Nearsightedness could be rising in the US, researchers concluded after comparing eyesight information for more than 4,400 people tested in 1971 and 1972 with data from another set of 8,300 people tested from 1999 to 2004.
The 1971-1972 National Health and Nutrition Examination Survey provided the earliest nationally representative estimates for US myopia prevalence; myopia was diagnosed by an algorithm using either lensometry, pinhole visual acuity, and presenting visual acuity (for presenting visual acuity 20/40) or retinoscopy (for presenting visual acuity 20/50).
AdvertisementUsing a similar method for diagnosing myopia, we examined data from the 1999-2004 National Health and Nutrition Examination Survey to determine whether myopia prevalence had changed during the 30 years between the 2 surveys, researchers said in their findings published in the Archives of Opthalmology.
When using similar methods for each period, the prevalence of myopia in the United States appears to be substantially higher in 1999-2004 than 30 years earlier. Although myopia can be treated relatively easily with corrective lenses, it engenders substantial expenditures on a population basis owing to its high prevalence. If 25% of those aged 12 to 54 years had myopia, the associated annual cost would be more than $2 billion; an increase in prevalence to 37% would increase the cost to more than $3 billion. The question of whether myopia prevalence is increasing is therefore important to health planners and policy makers.
Identifying modifiable risk factors for myopia could lead to the development of cost-effective interventional strategies, the paper said.
Among blacks, the overall myopia rate was lower than in whites but still jumped from 13 to 34 percent over the three-decade span, says study coauthor Susan Vitale, an epidemiologist at the National Eye Institute in Bethesda, Maryland.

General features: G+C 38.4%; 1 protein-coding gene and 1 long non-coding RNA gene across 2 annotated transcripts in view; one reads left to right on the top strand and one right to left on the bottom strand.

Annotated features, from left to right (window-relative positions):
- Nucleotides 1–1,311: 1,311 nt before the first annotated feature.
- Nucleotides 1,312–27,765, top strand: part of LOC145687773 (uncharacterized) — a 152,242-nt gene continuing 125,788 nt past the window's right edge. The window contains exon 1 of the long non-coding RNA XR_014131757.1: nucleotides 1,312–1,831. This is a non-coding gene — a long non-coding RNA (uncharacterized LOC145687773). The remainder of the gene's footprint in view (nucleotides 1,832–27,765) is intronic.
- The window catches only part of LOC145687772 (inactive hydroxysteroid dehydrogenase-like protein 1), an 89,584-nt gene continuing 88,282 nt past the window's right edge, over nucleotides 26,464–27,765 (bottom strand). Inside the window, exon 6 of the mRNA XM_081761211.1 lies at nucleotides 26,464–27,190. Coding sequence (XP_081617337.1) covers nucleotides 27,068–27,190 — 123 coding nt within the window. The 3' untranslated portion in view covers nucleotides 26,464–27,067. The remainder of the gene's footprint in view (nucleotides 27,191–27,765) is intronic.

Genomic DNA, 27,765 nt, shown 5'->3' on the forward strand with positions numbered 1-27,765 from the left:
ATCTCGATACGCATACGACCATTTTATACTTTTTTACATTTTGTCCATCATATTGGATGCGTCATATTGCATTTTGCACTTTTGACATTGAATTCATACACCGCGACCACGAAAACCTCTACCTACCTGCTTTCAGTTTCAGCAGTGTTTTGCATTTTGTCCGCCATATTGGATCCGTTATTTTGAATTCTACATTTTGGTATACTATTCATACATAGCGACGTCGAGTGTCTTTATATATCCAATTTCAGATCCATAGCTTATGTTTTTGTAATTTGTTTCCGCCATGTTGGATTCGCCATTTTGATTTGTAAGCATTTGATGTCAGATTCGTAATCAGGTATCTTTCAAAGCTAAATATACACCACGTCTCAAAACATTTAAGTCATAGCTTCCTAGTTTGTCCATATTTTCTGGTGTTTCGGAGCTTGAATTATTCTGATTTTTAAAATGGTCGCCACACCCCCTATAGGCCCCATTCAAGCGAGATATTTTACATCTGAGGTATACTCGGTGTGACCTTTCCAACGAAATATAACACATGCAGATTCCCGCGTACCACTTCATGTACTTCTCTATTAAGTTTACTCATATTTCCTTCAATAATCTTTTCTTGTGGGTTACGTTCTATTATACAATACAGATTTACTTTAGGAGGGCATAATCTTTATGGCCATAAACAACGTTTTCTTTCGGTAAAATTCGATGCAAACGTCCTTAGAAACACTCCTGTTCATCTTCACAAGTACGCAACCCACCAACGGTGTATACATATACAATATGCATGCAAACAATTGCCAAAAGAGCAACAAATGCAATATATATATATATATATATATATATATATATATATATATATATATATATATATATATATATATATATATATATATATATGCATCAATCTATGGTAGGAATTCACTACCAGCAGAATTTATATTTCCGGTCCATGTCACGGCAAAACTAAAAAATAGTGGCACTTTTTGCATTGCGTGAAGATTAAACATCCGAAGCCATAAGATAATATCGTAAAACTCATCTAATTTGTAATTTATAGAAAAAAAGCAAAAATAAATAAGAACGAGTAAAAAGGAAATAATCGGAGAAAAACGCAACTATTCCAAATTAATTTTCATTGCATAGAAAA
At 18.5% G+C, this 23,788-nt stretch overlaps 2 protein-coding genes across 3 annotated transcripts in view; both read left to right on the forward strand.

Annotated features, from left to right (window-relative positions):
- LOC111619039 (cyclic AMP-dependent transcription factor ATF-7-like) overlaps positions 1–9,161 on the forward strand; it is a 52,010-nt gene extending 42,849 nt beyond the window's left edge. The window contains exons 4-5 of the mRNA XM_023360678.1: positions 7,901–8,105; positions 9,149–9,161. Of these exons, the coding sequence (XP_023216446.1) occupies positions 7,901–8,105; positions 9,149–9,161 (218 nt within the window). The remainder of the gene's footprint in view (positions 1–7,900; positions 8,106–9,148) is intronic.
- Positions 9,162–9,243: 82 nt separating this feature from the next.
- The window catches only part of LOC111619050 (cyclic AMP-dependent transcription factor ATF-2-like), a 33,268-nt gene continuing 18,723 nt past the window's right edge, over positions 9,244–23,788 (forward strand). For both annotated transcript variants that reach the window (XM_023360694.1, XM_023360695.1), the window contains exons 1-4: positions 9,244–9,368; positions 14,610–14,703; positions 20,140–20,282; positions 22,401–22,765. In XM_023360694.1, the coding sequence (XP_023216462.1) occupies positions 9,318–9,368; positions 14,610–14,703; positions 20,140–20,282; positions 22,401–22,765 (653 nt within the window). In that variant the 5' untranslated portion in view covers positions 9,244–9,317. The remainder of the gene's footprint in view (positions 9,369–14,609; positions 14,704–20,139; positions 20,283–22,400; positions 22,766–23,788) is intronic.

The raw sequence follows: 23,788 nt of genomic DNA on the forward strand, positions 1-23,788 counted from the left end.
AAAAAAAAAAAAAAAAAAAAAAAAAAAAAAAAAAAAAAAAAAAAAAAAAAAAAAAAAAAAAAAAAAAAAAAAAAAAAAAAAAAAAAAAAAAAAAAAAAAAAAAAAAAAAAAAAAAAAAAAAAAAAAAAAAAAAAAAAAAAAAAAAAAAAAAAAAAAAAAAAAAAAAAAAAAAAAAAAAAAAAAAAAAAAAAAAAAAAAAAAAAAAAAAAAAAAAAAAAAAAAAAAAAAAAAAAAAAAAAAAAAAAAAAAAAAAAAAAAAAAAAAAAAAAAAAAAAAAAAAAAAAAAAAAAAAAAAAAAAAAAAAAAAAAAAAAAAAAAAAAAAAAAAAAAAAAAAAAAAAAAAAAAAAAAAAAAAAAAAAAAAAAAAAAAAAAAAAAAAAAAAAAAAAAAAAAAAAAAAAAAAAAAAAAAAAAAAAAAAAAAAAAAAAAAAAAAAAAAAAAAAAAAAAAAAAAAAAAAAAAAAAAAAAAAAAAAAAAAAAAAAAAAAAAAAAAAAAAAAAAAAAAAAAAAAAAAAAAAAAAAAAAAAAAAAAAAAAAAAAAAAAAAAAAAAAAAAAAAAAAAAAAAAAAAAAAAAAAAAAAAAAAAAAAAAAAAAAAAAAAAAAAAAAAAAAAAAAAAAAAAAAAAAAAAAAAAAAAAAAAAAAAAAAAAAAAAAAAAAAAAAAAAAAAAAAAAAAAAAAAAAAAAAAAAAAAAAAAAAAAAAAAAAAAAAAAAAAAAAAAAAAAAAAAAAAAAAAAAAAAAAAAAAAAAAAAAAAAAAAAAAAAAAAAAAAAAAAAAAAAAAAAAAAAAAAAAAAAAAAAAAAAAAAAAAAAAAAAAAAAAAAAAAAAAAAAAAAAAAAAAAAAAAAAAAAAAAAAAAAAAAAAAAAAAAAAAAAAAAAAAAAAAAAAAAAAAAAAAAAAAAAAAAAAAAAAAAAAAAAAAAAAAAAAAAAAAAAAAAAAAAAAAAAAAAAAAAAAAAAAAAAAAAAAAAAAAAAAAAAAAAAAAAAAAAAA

The cause of nearsightedness is poorly understood. A previous review had concluded that increasing levels of education combined with possible genetic susceptibility were likely to be responsible for the reported increases in the prevalence of myopia.
There is clear evidence for a high and increasing prevalence of myopia in East Asia, apparently driven by increasing educational pressures and urbanization. Data from the USA, Europe and Australia are consistent with the data from Asia in terms of the role of these risk factors, the 2001 review had found.
"Some people would say near work is a reasonable explanation," Vitale says, particularly with the advent of video games and other electronic devices. Children also spend less time outdoors than they once did, she says.
Jane Gwiazda, a psychologist at the New England College of Optometry in Boston, told Nathan Seppa of the Wired that there was compelling data to link increased myopia risk with a lack of outdoor time.
Nearsighted eyes tend to be elongated. Natural light might also stimulate dopamine production, which is known to inhibit eye growth, she says, and extra vitamin D from the sun might contribute to regulating eye growth.
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